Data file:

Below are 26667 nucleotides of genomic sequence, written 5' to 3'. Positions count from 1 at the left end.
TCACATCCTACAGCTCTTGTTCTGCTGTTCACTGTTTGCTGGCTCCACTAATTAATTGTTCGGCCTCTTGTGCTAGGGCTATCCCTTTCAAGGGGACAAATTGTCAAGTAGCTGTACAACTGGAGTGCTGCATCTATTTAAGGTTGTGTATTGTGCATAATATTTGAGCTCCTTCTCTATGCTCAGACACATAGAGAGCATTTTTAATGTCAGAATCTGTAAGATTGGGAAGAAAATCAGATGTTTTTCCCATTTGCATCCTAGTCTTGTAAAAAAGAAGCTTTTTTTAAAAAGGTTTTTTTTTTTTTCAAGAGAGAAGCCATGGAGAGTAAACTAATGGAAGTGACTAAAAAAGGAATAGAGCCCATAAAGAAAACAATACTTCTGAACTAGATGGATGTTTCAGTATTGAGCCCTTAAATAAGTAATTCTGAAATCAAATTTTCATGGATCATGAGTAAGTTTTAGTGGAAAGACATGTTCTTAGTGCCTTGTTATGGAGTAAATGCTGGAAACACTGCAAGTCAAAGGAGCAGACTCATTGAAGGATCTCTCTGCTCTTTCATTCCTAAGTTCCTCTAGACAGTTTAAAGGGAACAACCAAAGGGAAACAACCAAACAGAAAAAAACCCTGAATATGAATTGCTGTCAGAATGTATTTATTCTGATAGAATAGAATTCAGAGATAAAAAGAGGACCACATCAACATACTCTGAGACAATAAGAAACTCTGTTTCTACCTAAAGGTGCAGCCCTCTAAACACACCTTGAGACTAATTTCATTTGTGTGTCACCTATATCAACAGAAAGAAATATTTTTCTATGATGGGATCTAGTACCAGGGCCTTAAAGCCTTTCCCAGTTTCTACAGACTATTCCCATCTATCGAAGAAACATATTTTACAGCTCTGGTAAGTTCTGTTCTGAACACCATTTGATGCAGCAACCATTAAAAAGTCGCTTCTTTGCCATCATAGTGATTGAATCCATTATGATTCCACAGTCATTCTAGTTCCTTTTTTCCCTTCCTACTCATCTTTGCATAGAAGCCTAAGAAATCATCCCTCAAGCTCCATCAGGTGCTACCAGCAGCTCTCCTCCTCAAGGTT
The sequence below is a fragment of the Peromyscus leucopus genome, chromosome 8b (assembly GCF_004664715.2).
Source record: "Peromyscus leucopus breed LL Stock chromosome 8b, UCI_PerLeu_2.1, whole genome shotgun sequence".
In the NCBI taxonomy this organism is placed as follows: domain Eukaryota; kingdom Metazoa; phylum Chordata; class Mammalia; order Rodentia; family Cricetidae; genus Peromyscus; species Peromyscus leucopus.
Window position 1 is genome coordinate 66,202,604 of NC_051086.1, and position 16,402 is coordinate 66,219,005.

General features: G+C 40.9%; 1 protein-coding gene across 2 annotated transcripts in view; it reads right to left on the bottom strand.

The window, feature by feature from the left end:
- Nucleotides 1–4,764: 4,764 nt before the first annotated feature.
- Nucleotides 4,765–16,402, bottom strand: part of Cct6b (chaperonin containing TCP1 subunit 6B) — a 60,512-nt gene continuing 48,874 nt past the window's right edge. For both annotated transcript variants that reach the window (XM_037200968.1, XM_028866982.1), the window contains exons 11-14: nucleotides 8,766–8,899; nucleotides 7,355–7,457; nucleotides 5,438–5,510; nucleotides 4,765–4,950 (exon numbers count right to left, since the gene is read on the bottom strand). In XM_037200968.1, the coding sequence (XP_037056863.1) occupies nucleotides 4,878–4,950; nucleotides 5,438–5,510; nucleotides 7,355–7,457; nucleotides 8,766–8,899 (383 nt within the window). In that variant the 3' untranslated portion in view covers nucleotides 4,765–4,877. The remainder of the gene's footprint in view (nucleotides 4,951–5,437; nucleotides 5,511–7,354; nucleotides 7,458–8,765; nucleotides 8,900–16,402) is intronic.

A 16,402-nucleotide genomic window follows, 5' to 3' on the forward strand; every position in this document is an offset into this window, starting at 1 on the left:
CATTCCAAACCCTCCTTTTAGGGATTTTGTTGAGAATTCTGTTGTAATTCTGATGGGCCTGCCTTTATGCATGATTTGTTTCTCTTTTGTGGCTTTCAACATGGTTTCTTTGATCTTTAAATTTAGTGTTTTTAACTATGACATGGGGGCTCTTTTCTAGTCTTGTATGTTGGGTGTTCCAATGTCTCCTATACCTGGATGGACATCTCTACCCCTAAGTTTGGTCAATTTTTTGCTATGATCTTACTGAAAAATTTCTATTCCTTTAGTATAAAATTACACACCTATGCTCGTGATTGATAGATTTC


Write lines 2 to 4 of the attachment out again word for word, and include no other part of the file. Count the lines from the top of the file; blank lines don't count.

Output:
TCACATCCTACAGCTCTTGTTCTGCTGTTCACTGTTTGCTGGCTCCACTAATTAATTGTTCGGCCTCTTGTGCTAGGGCTATCCCTTTCAAGGGGACAAATTGTCAAGTAGCTGTACAACTGGAGTGCTGCATCTATTTAAGGTTGTGTATTGTGCATAATATTTGAGCTCCTTCTCTATGCTCAGACACATAGAGAGCATTTTTAATGTCAGAATCTGTAAGATTGGGAAGAAAATCAGATGTTTTTCCCATTTGCATCCTAGTCTTGTAAAAAAGAAGCTTTTTTTAAAAAGGTTTTTTTTTTTTTCAAGAGAGAAGCCATGGAGAGTAAACTAATGGAAGTGACTAAAAAAGGAATAGAGCCCATAAAGAAAACAATACTTCTGAACTAGATGGATGTTTCAGTATTGAGCCCTTAAATAAGTAATTCTGAAATCAAATTTTCATGGATCATGAGTAAGTTTTAGTGGAAAGACATGTTCTTAGTGCCTTGTTATGGAGTAAATGCTGGAAACACTGCAAGTCAAAGGAGCAGACTCATTGAAGGATCTCTCTGCTCTTTCATTCCTAAGTTCCTCTAGACAGTTTAAAGGGAACAACCAAAGGGAAACAACCAAACAGAAAAAAACCCTGAATATGAATTGCTGTCAGAATGTATTTATTCTGATAGAATAGAATTCAGAGATAAAAAGAGGACCACATCAACATACTCTGAGACAATAAGAAACTCTGTTTCTACCTAAAGGTGCAGCCCTCTAAACACACCTTGAGACTAATTTCATTTGTGTGTCACCTATATCAACAGAAAGAAATATTTTTCTATGATGGGATCTAGTACCAGGGCCTTAAAGCCTTTCCCAGTTTCTACAGACTATTCCCATCTATCGAAGAAACATATTTTACAGCTCTGGTAAGTTCTGTTCTGAACACCATTTGATGCAGCAACCATTAAAAAGTCGCTTCTTTGCCATCATAGTGATTGAATCCATTATGATTCCACAGTCATTCTAGTTCCTTTTTTCCCTTCCTACTCATCTTTGCATAGAAGCCTAAGAAATCATCCCTCAAGCTCCATCAGGTGCTACCAGCAGCTCTCCTCCTCAAGGTT
The sequence below is a fragment of the Peromyscus leucopus genome, chromosome 8b (assembly GCF_004664715.2).
Source record: "Peromyscus leucopus breed LL Stock chromosome 8b, UCI_PerLeu_2.1, whole genome shotgun sequence".